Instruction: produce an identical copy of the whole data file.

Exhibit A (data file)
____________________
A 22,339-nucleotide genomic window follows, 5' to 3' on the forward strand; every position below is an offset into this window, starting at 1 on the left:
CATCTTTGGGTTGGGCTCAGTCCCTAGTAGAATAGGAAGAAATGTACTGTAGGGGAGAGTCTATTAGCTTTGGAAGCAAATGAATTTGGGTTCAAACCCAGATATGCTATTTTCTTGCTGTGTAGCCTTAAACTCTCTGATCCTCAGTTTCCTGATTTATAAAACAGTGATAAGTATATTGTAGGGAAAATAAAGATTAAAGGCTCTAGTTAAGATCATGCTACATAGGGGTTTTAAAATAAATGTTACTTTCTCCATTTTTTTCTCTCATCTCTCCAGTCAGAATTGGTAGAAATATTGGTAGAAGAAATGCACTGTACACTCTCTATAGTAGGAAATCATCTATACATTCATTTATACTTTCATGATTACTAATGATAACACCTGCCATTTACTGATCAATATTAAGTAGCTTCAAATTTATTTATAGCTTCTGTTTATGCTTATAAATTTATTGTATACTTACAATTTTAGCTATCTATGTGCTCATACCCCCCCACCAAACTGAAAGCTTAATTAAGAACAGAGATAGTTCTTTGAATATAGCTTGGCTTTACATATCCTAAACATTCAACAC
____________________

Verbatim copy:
A 22,339-nucleotide genomic window follows, 5' to 3' on the forward strand; every position below is an offset into this window, starting at 1 on the left:
CATCTTTGGGTTGGGCTCAGTCCCTAGTAGAATAGGAAGAAATGTACTGTAGGGGAGAGTCTATTAGCTTTGGAAGCAAATGAATTTGGGTTCAAACCCAGATATGCTATTTTCTTGCTGTGTAGCCTTAAACTCTCTGATCCTCAGTTTCCTGATTTATAAAACAGTGATAAGTATATTGTAGGGAAAATAAAGATTAAAGGCTCTAGTTAAGATCATGCTACATAGGGGTTTTAAAATAAATGTTACTTTCTCCATTTTTTTCTCTCATCTCTCCAGTCAGAATTGGTAGAAATATTGGTAGAAGAAATGCACTGTACACTCTCTATAGTAGGAAATCATCTATACATTCATTTATACTTTCATGATTACTAATGATAACACCTGCCATTTACTGATCAATATTAAGTAGCTTCAAATTTATTTATAGCTTCTGTTTATGCTTATAAATTTATTGTATACTTACAATTTTAGCTATCTATGTGCTCATACCCCCCCACCAAACTGAAAGCTTAATTAAGAACAGAGATAGTTCTTTGAATATAGCTTGGCTTTACATATCCTAAACATTCAACAC